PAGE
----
Carrie: Uh-huh, I would agree with that for sure. And I think that goes around, that spins around online into the word of mouth. I’ve said it before, we have a really active local Facebook group. I think it’s up to almost 30,000 members now, and I don’t even know there were that many people around here. But if somebody gets in there and says, “I need a roofer, I need a car mechanic, I need a plumber,” there’s all kinds of people advocating for small local business on there because you’ve done good work for them in the past or they know you, or something like that, and so that turns it around. Even that online mention makes a difference.
Mike: So I have two things on that. One is somebody said to me the other day, I use Barbara Oliver as an example, they said, “Well, it’s unfair because you’re using Barbara Oliver but you’ve done so much work.” I would point out two things about Barbara Oliver. One, she runs a great business so it’s easy to do work for her. Two, she’s been doing this for nine years, right? She’s been asking for reviews for nine years. She’s been trying to refine her messaging and her presence in the local community for nine years. And, first and foremost, she really, really cares about every customer that walks through the door and treats them like they are her only customer. And so when you have that sort of…you know, the dedication over time, the dedication in place to treat people that way, it pays off. But it’s been a nine-year investment. It’s not been something that’s quick.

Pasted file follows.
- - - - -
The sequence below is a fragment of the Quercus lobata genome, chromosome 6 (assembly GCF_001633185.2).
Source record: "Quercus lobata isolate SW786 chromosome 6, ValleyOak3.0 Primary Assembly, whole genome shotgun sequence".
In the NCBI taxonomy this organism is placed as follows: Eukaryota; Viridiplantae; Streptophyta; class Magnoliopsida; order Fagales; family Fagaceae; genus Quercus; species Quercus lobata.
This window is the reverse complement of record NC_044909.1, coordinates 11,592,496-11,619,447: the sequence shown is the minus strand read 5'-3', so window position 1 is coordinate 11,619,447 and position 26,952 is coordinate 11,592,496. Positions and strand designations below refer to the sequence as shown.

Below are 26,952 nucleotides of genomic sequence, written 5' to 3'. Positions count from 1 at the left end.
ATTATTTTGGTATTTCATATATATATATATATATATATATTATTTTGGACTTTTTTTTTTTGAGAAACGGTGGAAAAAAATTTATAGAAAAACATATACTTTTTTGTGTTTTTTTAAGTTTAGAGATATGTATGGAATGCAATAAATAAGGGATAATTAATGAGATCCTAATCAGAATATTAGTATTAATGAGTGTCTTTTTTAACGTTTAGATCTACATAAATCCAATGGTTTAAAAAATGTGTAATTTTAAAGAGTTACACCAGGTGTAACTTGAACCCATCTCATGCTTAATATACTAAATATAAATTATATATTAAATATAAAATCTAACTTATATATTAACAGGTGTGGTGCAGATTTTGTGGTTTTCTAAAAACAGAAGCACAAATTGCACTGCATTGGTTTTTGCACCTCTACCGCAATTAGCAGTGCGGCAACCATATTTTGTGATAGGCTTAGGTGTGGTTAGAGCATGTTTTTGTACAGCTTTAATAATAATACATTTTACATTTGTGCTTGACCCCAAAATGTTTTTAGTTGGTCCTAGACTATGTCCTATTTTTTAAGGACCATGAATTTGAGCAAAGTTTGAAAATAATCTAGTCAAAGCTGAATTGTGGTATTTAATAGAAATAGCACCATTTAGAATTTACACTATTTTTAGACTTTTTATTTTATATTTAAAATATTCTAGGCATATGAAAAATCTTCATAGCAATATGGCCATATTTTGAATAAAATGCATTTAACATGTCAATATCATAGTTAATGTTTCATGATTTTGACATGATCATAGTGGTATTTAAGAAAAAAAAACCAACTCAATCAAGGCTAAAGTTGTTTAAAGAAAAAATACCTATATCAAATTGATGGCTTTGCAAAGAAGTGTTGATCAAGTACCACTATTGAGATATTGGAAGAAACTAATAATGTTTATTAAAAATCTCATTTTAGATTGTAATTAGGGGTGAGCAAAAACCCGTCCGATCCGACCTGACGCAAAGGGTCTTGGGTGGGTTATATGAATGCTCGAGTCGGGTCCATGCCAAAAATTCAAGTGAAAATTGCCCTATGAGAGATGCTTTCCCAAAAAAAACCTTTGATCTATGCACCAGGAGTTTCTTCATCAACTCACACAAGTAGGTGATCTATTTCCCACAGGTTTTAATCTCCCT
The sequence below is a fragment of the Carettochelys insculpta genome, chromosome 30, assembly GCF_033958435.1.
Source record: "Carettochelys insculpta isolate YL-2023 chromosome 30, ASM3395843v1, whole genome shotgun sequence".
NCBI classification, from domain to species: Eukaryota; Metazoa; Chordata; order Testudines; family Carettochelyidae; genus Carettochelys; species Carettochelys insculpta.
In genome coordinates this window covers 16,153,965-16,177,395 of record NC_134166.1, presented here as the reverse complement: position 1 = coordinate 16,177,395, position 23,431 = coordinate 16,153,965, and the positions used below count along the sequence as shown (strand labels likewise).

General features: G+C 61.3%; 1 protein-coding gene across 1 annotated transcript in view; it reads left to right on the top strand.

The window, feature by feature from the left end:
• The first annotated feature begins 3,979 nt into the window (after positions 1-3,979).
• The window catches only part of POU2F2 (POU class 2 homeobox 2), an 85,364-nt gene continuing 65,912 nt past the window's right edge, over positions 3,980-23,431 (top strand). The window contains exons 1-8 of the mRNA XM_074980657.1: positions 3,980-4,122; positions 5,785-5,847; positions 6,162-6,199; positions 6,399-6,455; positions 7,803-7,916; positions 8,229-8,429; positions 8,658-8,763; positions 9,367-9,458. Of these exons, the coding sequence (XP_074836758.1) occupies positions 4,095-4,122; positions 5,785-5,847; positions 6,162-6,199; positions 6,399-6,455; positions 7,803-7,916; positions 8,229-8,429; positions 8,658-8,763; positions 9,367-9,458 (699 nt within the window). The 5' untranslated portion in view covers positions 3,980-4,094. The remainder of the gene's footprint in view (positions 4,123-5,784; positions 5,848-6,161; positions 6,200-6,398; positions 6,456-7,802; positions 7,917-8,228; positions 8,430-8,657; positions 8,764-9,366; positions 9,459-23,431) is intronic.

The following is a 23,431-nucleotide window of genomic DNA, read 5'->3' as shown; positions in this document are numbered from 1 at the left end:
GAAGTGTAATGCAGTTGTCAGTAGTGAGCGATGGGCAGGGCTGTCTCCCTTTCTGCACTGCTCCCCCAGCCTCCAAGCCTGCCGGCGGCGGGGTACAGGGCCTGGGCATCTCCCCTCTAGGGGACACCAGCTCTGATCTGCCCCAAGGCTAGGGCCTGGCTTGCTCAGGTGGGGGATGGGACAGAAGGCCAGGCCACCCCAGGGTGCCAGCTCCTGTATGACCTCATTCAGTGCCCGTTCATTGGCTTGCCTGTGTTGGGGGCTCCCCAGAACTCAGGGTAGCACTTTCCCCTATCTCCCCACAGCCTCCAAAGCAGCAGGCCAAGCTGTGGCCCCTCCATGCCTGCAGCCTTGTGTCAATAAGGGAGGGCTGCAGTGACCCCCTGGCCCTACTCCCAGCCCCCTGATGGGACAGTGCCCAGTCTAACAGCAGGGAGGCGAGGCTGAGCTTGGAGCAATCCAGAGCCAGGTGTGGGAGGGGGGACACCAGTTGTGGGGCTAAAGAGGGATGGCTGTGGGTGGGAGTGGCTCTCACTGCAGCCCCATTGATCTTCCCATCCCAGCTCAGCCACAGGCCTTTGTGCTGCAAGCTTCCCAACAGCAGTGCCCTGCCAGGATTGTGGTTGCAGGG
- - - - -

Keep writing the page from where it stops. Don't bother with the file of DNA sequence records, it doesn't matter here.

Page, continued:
Carrie: Absolutely. And that buy-in, that participation from Mary and I on our half, the client has to have. If it’s not the client himself, it’s somebody in his office or somebody who takes care of those things for him. We have a plumber client who has his admins in the office take care of a lot of this stuff because it’s not his…online is not his thing. And that’s fine. It just has to be somebody but you have to work at it, be proactive and reach out, go for these things instead of just waiting passively for something to happen. It’s not going to happen if you wait.